The growth of existing and emerging technologies is both a help and a hindrance to data management. What are the top things to watch out for the C-suite?
One of the key things to watch out for the C-Suite would be the emergence of threat actors. While we have technology that enables us to protect our infrastructure and environments better, threat actors are constantly working on better ways to access or damage data. Therefore, it is critical to be aware of the latest cyber security requirements and ready to leverage the latest technologies that will provide an organisation with the highest levels of protection.
As organisations adopt cloud to become more agile and responsive, the proliferation of cloud providers offers great diversity to an organisation but also creates a hindrance around determining which is the best solution and which will best protect the data. The Infosec Registered Assessors Program (IRAP) recommendations and certifications, provided by the ACSC, enable each organisation and provider to undergo an assessment that evaluates more than 1,000 security recommendation controls to ensure that data is kept safe. Numerous cloud providers have received IRAP certification, which gives an organisation a level of comfort, reassurance, and risk tolerance when selecting a cloud solution or provider. The emergence of cloud technology has created another watch out for data duplication. However, these impacts can be minimised with a well-developed and well thought out cloud migration strategy.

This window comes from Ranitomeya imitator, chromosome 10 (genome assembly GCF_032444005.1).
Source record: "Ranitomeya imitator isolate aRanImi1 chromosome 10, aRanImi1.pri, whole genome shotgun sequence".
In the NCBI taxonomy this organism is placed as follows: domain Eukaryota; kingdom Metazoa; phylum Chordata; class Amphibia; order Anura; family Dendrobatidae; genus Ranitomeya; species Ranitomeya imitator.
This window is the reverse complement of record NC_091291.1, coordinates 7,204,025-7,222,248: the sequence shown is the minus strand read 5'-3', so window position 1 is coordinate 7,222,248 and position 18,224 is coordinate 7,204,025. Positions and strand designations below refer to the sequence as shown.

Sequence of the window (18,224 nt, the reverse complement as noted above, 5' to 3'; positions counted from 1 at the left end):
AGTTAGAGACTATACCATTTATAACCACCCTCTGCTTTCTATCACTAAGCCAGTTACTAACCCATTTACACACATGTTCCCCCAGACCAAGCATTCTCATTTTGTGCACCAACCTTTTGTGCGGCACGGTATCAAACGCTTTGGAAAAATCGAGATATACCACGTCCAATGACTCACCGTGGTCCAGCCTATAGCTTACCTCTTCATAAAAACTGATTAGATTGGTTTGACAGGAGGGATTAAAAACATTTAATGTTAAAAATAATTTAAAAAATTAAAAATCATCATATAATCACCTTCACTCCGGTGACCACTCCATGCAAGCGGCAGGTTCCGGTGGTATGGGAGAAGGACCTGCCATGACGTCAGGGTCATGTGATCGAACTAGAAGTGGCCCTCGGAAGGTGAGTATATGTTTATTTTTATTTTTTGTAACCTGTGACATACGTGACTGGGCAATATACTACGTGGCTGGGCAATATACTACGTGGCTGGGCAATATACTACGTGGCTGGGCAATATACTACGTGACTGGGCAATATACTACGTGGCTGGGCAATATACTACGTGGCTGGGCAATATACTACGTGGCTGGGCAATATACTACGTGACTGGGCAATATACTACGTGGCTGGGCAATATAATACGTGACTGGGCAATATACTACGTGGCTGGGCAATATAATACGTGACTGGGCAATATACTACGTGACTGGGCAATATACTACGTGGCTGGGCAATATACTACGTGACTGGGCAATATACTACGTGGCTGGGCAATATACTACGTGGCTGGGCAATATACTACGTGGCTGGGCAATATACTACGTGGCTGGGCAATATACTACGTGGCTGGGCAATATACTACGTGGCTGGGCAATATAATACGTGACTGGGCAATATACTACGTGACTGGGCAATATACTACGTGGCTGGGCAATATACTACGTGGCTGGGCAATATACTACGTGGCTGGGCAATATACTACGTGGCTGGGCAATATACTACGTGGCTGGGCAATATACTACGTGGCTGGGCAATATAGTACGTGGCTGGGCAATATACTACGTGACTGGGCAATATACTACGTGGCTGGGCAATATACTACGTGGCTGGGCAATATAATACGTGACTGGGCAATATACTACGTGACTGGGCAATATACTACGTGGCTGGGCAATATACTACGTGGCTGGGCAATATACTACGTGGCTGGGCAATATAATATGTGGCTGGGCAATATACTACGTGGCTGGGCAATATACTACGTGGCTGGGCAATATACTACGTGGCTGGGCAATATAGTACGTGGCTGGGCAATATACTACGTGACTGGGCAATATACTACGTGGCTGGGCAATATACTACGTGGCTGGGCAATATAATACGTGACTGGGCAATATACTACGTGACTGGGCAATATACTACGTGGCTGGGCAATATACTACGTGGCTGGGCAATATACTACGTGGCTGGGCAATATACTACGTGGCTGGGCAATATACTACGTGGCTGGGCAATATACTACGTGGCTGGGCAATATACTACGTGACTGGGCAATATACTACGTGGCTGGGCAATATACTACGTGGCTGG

What are the top questions being asked of the C-suite around data management?
One of the most pressing questions is how an organisation can protect against ransomware, data loss, and the subsequent potential financial impact. While data management can cover many security areas, this issue is a real threat because some ransomware can encrypt back-ups, preventing and negating the ability to recover.
What are the main challenges associated with the future of work for the C-suite of today?
Accepting the risk to enable workers to work from any device at any location is one of the critical challenges for the C-suite of today. The bring-your-own-device idea has been discussed for years, but government agencies baulk at the thought because of the necessary security requirements needed for classifications outlined above. Many remote solutions do not allow confidential data to be transmitted over the internet, meaning that implementing solutions such as zero-trust networking in place will enable an organisation to offer its end users an option to avoid utilising technologies such as virtual private networks for connecting back to the central organisation. It enables the end user to connect to a system from anywhere in the world, while providing encryption that protects data in transit from being visible to threat actors.
However, the risk models in government will need to change to enable higher classification levels to adopt these technologies. It is a question of risk and whether individual organisations are willing to adopt it, update their technologies, and embrace new ways of working.
Finally, running virtual workloads and workstations in the cloud is an option. It means that the end user is working on a pane of glass, and the data can be protected, so it cannot leak out from the glass. However, there is always a risk associated with accessing – or having external access to – the internet, as this presents another attack vector for threat actors.